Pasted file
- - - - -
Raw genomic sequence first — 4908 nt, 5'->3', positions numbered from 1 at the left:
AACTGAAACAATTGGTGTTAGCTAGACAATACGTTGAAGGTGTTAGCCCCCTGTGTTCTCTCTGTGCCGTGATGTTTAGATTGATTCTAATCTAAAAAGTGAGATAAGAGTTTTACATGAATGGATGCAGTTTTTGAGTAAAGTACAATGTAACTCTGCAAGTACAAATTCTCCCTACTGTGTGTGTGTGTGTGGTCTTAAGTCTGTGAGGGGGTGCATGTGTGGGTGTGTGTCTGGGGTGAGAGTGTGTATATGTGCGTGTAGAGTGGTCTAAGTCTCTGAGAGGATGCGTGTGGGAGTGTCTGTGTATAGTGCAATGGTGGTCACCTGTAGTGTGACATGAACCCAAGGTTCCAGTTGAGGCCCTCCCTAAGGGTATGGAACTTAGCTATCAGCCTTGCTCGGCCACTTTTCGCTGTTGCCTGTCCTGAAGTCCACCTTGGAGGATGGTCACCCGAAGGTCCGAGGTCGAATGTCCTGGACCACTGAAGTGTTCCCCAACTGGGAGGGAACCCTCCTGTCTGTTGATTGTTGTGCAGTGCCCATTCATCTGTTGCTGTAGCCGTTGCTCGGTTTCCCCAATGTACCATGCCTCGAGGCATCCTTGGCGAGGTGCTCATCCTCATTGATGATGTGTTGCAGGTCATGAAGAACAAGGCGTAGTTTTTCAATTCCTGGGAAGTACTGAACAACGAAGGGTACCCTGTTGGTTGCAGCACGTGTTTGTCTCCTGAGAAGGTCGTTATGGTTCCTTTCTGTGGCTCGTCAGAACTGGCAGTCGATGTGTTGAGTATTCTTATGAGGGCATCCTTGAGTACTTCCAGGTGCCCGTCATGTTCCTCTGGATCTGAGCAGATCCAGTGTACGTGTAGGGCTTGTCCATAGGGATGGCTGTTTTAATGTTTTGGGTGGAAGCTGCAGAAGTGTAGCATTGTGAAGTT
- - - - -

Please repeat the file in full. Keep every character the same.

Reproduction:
Raw genomic sequence first — 4908 nt, 5'->3', positions numbered from 1 at the left:
AACTGAAACAATTGGTGTTAGCTAGACAATACGTTGAAGGTGTTAGCCCCCTGTGTTCTCTCTGTGCCGTGATGTTTAGATTGATTCTAATCTAAAAAGTGAGATAAGAGTTTTACATGAATGGATGCAGTTTTTGAGTAAAGTACAATGTAACTCTGCAAGTACAAATTCTCCCTACTGTGTGTGTGTGTGTGGTCTTAAGTCTGTGAGGGGGTGCATGTGTGGGTGTGTGTCTGGGGTGAGAGTGTGTATATGTGCGTGTAGAGTGGTCTAAGTCTCTGAGAGGATGCGTGTGGGAGTGTCTGTGTATAGTGCAATGGTGGTCACCTGTAGTGTGACATGAACCCAAGGTTCCAGTTGAGGCCCTCCCTAAGGGTATGGAACTTAGCTATCAGCCTTGCTCGGCCACTTTTCGCTGTTGCCTGTCCTGAAGTCCACCTTGGAGGATGGTCACCCGAAGGTCCGAGGTCGAATGTCCTGGACCACTGAAGTGTTCCCCAACTGGGAGGGAACCCTCCTGTCTGTTGATTGTTGTGCAGTGCCCATTCATCTGTTGCTGTAGCCGTTGCTCGGTTTCCCCAATGTACCATGCCTCGAGGCATCCTTGGCGAGGTGCTCATCCTCATTGATGATGTGTTGCAGGTCATGAAGAACAAGGCGTAGTTTTTCAATTCCTGGGAAGTACTGAACAACGAAGGGTACCCTGTTGGTTGCAGCACGTGTTTGTCTCCTGAGAAGGTCGTTATGGTTCCTTTCTGTGGCTCGTCAGAACTGGCAGTCGATGTGTTGAGTATTCTTATGAGGGCATCCTTGAGTACTTCCAGGTGCCCGTCATGTTCCTCTGGATCTGAGCAGATCCAGTGTACGTGTAGGGCTTGTCCATAGGGATGGCTGTTTTAATGTTTTGGGTGGAAGCTGCAGAAGTGTAGCATTGTGAAGTT